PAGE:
What is the link between antioxidants and inflammation?

Oxidative stress and the inflammation associated with it are the cause of most human disease. This would suggest that free radicals are implicated in many disease states for example rheumatoid arthritis, asthma, stroke, or cancer. Therefore antioxidants are important to protect against oxidative damage, thus reducing the risk of inflammation. There are a number of antioxidants which play a protective role the body, such as ferritin, superoxide dismutase, transferrin, uric acid and glutathione reductase.

Ferritin

Ferritin is responsible for storing iron and releasing it when required. Ordinarily, ferritin is found inside blood cells with only a small amount circulating in the blood. Ferritin is clinically significant at both high and low levels. Low levels of ferritin can highlight an iron deficiency which causes anaemia. Whereas elevated levels of ferritin can be a result of conditions such as rheumatoid arthritis, haemochromatosis, liver disease, metabolic syndrome, type 2 diabetes and renal failure.2 As ferritin is an acute phase reactant, levels will be elevated in any inflammatory state within the body.3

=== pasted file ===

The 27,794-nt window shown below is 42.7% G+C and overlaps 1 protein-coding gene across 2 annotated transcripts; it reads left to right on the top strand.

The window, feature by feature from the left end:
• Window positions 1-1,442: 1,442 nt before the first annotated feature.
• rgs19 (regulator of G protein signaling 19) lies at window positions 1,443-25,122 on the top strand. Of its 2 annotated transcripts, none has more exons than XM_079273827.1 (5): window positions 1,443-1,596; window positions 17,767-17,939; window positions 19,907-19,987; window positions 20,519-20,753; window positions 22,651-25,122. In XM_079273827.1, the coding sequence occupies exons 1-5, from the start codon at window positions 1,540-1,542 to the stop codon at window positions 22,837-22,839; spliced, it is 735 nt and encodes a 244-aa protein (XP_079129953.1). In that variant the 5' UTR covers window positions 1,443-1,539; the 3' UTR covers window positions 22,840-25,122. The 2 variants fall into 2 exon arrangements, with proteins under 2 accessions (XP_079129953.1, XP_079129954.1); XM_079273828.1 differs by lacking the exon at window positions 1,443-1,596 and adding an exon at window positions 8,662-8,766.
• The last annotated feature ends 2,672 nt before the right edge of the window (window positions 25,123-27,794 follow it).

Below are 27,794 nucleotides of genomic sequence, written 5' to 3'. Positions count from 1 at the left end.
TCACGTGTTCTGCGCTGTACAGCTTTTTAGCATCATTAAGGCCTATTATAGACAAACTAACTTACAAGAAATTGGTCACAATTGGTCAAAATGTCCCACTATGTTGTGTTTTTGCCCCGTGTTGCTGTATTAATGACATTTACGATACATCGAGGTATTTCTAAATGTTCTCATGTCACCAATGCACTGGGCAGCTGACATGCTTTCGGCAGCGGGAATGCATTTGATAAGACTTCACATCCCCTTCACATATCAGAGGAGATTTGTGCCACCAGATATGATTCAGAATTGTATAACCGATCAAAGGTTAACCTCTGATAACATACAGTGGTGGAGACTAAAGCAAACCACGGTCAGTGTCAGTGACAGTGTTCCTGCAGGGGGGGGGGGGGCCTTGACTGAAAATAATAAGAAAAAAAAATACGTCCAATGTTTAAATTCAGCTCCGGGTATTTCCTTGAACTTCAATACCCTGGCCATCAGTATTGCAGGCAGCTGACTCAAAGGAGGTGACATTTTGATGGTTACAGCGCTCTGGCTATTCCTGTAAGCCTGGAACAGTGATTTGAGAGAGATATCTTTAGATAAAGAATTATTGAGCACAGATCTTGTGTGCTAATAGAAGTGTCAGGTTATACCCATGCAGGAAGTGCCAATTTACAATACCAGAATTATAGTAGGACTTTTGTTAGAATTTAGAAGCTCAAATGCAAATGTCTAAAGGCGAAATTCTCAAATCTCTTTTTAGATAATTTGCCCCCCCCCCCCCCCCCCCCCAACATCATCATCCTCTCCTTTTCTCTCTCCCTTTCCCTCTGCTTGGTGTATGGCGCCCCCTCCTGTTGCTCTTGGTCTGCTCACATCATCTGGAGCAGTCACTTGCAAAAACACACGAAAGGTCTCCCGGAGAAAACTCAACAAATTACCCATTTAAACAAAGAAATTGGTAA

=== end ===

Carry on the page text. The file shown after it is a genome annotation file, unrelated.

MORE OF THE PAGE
Transferrin

Transferrin is a protein that is responsible for binding and transporting iron in the blood. Transferrin acts as a preventative antioxidant as it binds with free iron, removing it from the bloodstream. This is a critical function, as free iron can stimulate the production of harmful free radicals. As transferrin is a negative acute phase protein, lower levels are associated with inflammatory conditions.7

Superoxide Dismutase

Superoxide is a by-product of oxygen metabolism and is one of the most damaging free radicals in the body as it can cause cell damage. Superoxide Dismutase (SOD) is an enzyme which catalyses the breakdown of superoxide into a less damaging oxygen or hydrogen peroxide. Therefore SOD preforms a vital defensive function to reduce oxidative stress.4 Extensive research exists which links oxidative stress to chronic inflammation, which can be a contributing factor to diabetes, arthritis, cardiovascular disease and cancer.5 Therefore if levels of superoxide dismutase are low, patients are at risk inflammation, for example, SOD levels are significantly less in rheumatoid arthritis patients.6

Glutathione Reductase